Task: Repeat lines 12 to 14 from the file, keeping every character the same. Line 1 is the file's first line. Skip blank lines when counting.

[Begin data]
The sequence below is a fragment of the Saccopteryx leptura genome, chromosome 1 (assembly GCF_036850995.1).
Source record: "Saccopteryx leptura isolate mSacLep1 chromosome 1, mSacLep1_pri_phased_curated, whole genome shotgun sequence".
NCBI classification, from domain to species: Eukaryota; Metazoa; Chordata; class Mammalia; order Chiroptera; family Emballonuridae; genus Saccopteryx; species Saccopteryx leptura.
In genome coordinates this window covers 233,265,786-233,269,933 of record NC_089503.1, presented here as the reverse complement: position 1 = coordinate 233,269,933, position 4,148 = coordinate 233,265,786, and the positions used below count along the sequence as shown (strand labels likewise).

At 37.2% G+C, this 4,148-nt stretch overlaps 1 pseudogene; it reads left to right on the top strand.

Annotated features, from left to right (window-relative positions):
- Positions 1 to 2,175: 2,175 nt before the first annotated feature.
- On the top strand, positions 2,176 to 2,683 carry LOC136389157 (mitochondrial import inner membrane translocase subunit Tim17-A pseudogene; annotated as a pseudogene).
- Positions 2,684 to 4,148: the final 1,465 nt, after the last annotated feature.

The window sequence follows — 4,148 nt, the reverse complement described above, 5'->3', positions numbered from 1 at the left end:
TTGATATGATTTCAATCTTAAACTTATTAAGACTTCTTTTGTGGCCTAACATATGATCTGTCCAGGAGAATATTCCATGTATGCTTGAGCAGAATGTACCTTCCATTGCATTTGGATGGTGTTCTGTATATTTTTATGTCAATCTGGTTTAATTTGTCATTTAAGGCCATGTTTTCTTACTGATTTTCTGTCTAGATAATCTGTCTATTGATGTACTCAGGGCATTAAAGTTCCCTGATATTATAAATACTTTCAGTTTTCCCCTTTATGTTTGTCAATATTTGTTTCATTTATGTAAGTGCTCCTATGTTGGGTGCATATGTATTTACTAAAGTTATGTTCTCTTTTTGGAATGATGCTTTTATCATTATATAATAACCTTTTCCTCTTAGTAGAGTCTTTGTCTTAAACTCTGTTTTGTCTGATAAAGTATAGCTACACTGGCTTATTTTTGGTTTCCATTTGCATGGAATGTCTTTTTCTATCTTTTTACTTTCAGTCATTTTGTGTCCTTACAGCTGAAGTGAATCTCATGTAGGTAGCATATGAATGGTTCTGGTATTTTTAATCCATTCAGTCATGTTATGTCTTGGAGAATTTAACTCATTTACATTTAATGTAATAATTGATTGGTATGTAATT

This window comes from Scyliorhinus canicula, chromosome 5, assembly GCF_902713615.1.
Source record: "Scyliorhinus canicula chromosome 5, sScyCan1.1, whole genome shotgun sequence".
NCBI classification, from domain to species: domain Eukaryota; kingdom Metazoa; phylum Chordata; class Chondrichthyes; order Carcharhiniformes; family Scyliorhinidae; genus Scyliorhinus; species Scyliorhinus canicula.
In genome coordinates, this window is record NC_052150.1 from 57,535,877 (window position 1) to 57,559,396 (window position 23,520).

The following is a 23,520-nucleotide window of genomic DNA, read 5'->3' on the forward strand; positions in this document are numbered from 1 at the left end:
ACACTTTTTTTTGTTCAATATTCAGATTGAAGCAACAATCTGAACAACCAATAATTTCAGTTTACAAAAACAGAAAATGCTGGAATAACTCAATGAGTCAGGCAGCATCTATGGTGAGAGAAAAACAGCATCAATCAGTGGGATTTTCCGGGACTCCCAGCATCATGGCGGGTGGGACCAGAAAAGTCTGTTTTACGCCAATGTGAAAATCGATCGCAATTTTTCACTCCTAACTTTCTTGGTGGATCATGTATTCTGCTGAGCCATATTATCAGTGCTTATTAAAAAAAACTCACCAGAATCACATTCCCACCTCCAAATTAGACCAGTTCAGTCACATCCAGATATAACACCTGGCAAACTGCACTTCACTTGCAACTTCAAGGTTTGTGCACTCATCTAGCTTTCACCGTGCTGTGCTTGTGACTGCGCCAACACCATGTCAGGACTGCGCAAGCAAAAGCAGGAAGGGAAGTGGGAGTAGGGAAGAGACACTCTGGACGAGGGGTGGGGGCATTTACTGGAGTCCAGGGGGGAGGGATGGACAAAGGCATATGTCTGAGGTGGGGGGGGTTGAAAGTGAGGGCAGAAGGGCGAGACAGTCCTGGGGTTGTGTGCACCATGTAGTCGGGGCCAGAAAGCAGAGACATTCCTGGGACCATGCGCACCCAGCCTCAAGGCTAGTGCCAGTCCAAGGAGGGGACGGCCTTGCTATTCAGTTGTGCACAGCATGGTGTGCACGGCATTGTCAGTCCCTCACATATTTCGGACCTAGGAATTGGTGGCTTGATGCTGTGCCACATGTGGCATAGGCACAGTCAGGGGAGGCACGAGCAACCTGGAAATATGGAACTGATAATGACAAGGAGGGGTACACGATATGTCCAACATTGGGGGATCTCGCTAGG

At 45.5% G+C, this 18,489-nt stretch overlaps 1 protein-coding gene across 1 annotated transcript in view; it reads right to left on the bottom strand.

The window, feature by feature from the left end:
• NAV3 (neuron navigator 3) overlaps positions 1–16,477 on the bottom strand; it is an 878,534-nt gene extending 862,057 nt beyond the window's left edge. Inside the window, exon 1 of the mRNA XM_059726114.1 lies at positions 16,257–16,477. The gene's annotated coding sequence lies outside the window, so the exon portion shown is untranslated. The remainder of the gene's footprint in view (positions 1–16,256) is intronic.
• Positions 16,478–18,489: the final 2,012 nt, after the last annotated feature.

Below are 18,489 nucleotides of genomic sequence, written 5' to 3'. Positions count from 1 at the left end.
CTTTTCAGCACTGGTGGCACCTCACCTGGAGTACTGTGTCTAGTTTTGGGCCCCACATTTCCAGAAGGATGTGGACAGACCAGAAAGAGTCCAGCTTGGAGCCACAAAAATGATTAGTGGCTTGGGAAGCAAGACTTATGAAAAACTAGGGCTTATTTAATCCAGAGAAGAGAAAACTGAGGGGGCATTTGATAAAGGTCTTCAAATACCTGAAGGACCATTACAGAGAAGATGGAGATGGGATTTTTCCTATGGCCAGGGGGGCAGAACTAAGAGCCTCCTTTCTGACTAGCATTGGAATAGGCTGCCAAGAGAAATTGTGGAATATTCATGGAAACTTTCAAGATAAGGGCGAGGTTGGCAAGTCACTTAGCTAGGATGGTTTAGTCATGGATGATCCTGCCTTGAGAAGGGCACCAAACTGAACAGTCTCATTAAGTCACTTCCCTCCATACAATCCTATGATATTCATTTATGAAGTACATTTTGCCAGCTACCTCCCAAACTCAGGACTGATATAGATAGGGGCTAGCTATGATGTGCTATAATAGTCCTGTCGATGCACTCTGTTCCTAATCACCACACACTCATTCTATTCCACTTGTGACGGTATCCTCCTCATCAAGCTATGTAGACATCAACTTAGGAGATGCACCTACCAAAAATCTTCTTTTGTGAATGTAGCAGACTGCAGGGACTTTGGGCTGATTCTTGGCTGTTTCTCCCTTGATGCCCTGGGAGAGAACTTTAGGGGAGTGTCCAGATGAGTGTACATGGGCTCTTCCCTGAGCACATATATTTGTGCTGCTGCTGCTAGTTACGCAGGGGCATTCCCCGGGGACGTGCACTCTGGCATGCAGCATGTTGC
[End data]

This window comes from Scyliorhinus canicula, chromosome 5, assembly GCF_902713615.1.
Source record: "Scyliorhinus canicula chromosome 5, sScyCan1.1, whole genome shotgun sequence".
NCBI classification, from domain to species: domain Eukaryota; kingdom Metazoa; phylum Chordata; class Chondrichthyes; order Carcharhiniformes; family Scyliorhinidae; genus Scyliorhinus; species Scyliorhinus canicula.